Whether you are natural or relaxed, maintaining healthy hair should always be your first goal. “Good hair” isn’t inherently long, wavy, or straight – it is instead hair that retains its length, its moisture, its elasticity, its sheen, its smoothness, and healthy ends.
In addition to what we believe are quintessential methods on how to winterize your hair regimen, we spoke to popular YouTube hair and beauty gurus of all different hair textures to get their input on some of the tips and tricks of their winter hair care regimens. Whether you have locs, rock your natural curl, or keep it sleek and chic with a relaxed hair look, look no further, your winter hair routine adaptions are below.
Consider Changing How Often You Make it a Wash Day
“I wash my locs once a month and the amount of times I wash doesn't change throughout the seasons. Wash day is a long process for me and I like to minimize the amount of times I have to do it! My hair has been loving rosemary infused water. My dermatologist found that rosemary leads to the stimulation of follicles and thus promote hair growth.” – Jasmine Rose | @ms.jasminerose, Natural Hair & Beauty Vlogger
The frequency of how often you wash your hair should be cut during winter months. Your strands may crave the extra washes in the summer, but excessively wetting your hair might not be as necessary with less humidity, less sweating, and less direct heat from the sun. Fade out wash n’ go styles to hibernate until spring and summertime. Practice trial and error and address your hair care needs accordingly.
Don’t Be Afraid of Heavier Products
"I use an oil mix that consists of different oils with varying weights including, jojoba, olive, avocado, and Jamaican black castor oil, and I use this on my hair throughout the year after every single wash. It helps to seal the moisture into my hair, and it provides essential nutrients to keep my hair strong, shiny, and healthy. After it sits on my hair in the shower, I'll just give my hair a quick rinse to remove that 'oily' feeling, and what's left over is soft, moisturized hair. This is something that I find benefits my hair throughout the year, so I keep it in my routine regardless of the season. I do, however, like to apply more to my scalp in the colder months, as it can get really dry." - Whitney White | @naptural85, Natural Hair, Beauty, & Life Vlogger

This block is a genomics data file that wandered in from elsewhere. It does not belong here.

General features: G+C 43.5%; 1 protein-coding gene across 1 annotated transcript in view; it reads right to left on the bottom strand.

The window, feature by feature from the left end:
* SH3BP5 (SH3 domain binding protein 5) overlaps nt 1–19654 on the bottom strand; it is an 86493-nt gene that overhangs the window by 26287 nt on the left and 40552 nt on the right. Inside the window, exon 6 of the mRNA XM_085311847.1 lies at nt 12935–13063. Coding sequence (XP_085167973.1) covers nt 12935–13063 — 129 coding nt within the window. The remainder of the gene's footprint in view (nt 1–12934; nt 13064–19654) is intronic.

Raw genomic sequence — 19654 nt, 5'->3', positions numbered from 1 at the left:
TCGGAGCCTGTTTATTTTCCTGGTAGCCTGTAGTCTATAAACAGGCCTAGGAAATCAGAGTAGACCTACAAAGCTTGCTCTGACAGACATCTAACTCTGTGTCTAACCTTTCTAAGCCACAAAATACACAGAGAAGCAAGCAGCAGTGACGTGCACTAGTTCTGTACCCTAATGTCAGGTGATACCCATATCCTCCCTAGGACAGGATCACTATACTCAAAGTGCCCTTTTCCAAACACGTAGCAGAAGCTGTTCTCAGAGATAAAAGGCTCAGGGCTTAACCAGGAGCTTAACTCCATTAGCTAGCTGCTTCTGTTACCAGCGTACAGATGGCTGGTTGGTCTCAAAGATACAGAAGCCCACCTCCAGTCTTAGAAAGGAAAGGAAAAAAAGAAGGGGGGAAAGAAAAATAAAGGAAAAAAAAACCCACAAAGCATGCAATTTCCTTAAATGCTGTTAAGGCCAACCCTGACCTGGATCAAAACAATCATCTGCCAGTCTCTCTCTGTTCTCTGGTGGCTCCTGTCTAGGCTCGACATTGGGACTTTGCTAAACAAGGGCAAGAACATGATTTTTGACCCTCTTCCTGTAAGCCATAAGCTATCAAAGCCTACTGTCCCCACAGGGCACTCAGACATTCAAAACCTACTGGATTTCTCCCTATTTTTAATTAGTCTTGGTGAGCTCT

Hair loves heavier products in the winter time, so don’t be afraid to gravitate towards pomades, shea butter, mango butter, butters in general, or even cholesterol products. That goes for oils as well! As beauty guru Megan says, gravitate towards heavier oils like Jamaican black or avocado oil, or even a moisturizer that is oil-based. This not only provides moisture to your strands, but, as moisture sealants, also acts as a layer of protection for your hair from the cold.
"During the winter months I deep condition weekly. I also use heavier moisturizers; my favorite being Cantu and Shea Moisture creams. I’ve found that as a natural with my hair type, my hair responds best to water based products.” – Sadora Paris | @sadoraparis, Natural Hair & Beauty Vlogger
Deep conditioning is an important step in any hair regimen but as we emphasize moisture again and again, it becomes increasingly significant to do them in the colder months. Moisture is constantly playing a tug and pull game on your strands with the extreme differences in environments between indoor heat and the outdoor cold so it’s important to have layers on layers on layers of moisture. Deep conditioning is the foundation for that. DIY it with a homemade concoction or use a store-bought one – just be sure to use it with heat for a minimum of half an hour (our favorite is the heat cap). For an added moisture bonus, do a hot oil treatment for 20 minutes.
“Protective styles during the winter help with dryness and breakage. Braids, wigs, protective braids under wigs, buns, and sew-ins are styles that help with over manipulation and aid in retaining length during the cooler/dryer months.” – Megan | @ulovemegz, Relaxed Hair & Beauty Vlogger
Protective styles do wonders when it comes to protecting fragile ends and can be just the alternative the weather demands because brittle cold weather can be just as damaging to hair as the excessive summer heat. Wear your hair up in buns, sweater hats (lined in satin), underneath scarves or head wraps, in synthetic braiding weaves, or even underneath sew-ins or wigs. If you’re doing less with your hair and protecting your ends, you’re promoting growth, which is quite the win-win.
How do you switch up your routine for the cold months to achieve healthy hair? Leave your tips below, sharing is caring!